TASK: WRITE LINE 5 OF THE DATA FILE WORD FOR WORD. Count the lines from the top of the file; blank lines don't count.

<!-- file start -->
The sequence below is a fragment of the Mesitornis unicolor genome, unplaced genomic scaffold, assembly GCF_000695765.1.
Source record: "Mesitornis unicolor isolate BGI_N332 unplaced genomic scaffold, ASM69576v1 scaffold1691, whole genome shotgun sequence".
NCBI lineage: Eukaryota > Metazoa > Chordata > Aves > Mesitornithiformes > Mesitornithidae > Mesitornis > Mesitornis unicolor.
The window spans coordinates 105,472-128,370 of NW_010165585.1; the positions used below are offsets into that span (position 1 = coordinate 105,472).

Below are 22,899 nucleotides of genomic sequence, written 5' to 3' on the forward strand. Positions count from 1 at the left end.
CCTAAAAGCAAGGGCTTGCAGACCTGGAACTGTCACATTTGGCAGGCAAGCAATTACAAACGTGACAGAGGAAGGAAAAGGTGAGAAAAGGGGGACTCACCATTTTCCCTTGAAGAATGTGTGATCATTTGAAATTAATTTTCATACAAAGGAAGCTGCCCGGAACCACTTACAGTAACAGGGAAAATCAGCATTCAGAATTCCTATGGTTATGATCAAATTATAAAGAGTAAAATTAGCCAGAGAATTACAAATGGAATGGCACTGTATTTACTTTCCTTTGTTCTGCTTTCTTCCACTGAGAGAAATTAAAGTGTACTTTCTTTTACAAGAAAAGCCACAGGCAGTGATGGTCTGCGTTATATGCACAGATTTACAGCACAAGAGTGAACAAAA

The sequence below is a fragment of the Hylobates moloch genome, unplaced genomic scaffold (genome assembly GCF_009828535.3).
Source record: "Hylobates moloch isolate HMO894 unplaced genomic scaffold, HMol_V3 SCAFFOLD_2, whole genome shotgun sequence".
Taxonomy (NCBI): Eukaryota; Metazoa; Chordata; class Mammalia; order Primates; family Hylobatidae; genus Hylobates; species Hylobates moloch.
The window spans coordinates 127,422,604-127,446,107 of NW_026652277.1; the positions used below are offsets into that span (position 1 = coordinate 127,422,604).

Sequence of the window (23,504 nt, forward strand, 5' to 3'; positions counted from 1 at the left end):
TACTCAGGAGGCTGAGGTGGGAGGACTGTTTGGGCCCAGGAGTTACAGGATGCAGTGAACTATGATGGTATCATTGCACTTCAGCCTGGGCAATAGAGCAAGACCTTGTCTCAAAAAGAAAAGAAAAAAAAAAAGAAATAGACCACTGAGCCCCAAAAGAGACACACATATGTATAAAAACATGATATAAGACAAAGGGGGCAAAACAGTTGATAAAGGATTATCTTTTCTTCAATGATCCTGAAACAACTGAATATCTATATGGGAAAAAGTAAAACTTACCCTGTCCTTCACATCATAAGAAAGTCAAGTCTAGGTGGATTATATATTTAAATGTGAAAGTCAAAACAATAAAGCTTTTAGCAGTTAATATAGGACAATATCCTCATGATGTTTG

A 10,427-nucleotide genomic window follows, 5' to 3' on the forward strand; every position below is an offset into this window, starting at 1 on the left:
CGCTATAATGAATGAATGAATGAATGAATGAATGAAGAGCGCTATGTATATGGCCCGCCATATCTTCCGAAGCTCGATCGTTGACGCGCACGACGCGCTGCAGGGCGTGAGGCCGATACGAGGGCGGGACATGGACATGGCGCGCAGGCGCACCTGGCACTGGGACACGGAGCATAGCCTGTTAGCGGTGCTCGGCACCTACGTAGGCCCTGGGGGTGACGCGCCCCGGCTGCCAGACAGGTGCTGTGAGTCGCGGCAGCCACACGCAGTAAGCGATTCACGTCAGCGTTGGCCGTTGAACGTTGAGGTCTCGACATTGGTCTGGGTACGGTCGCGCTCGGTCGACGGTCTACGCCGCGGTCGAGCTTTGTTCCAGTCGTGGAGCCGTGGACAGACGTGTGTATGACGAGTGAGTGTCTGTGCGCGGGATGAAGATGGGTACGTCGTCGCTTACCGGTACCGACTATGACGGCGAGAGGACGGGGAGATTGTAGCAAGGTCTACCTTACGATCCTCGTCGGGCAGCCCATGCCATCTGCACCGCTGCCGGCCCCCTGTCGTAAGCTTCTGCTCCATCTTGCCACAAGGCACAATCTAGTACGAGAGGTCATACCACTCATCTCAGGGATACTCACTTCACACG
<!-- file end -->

Below are 22,899 nucleotides of genomic sequence, written 5' to 3' on the forward strand. Positions count from 1 at the left end.